Still, they are an intact people. They are a recognisable ethnic group with a language and culture that is unique. They are what they are and don’t feel in any need to be anything else. Was that not the West just fifty years ago?
Before I am accused of being a fan of the kleptocracy that Putin leads, I have no respect for Putin other than he defends Russia’s interests far more than Western leaders currently defend their own. The man is a thug, a dirty little KGB operative who has made himself and his buddies wealthy beyond the imaginings of most of the people he governs. It is with deep regret that I saw Dmitri Medvedev displaced to allow for the return of this autocrat. Medvedev could have been a bridge between the West and Russia in that he was a man more concerned with liberal ideals (and I don’t mean ‘progressive’ ideals, I mean rule of law, personal freedoms, etc). The loss of Medvedev was a real blow.
Disclaimer: I am married to a Russian citizen and as a result, my children are half-Russian. I have a BA in Russian and Political Science. I have a deep love of Russian classical music and literature as well as the literature of my forebears, the English. My husband’s family still live in Russia (although I think ‘eke out an existence’ more accurately describes their situation).
I despise Putin but to imagine that Russia will resemble the West any time soon is a pipe dream.
Oh, and how can you leave Police out of your list of bands? But put EL James in? Shame.
Defend the Modern World said:
Sorry for the ‘Police’ omission. I left many others too. Perhaps a lot of British glories are in the past, but it seems to be the way with most Western nations these days.
Putin is certainly not perfect, but he is liked by many in Russia for the stability and economic growth he has overseen. None of this is to gloss over the human rights abuses and authoritarian nature of his regime however.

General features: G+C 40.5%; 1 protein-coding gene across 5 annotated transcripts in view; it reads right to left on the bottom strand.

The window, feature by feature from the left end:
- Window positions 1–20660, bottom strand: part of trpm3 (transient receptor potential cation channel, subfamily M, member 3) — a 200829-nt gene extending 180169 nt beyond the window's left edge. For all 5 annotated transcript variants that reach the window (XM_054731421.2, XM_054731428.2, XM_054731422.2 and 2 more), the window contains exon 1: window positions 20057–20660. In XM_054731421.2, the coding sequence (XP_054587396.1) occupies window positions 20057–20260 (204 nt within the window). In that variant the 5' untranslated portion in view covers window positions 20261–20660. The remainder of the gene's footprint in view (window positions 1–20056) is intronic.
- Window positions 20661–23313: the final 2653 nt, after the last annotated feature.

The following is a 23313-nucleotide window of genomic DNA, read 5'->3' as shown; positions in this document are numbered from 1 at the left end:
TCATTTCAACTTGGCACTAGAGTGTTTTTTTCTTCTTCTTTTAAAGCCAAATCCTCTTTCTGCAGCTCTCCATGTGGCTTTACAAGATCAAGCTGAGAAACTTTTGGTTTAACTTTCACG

There’s a lovely phrase I came across in Gwyn Jones’ folktale anthology, “Welsh Legends and Folk-Tales’. It is an old title for the island of Britain. “The Island of the Mighty”. It occurs in one particular story, the legend of Arthur and his men waiting in enchanted sleep in a cave in the Welsh hills undr Craig-y-Dinas: “Where Arthur Sleeps”.
“And who are these warriors? asked the Welshman. “And who is their sleeping king?
“The king is Arthur, and those that surround him are the men of the Island of the Mighty.
“They sleep with their steeds and their arms because a day will come when land and sky shall cower at the clamour of a host, and the bell [in the story, there is a great bronze bell hanging from the roof of the cave] will tremble and ring, and then these warriors will ride out with Arthur at their head, and drive our foes headlong into the sea…”.
Like the Danish legend of Holger Dansker, I think this is about what Jung might call Archetypes.
Arthur is not riding forth with his knights from some mythical cave in the Western hills; but I think there is a very real sense in which a great bronze bell is ringing, and all over Britain, all kinds of people – such as yourself, and Gavin Boby, and the likes of Tommy Robinson and those with him who are prepared to brave the mobsters from the mosque, right there in the streets of London – are waking up and heeding its call. *You* are the men of the Island of the Mighty.
Defend the Modern World said:
That’s very inspiring. Thank you. English folklore is fascinating. As to Gavin Boby. he is especially heroic. We need many more who can take his kind of ‘direct action’ (as the left refers to such things).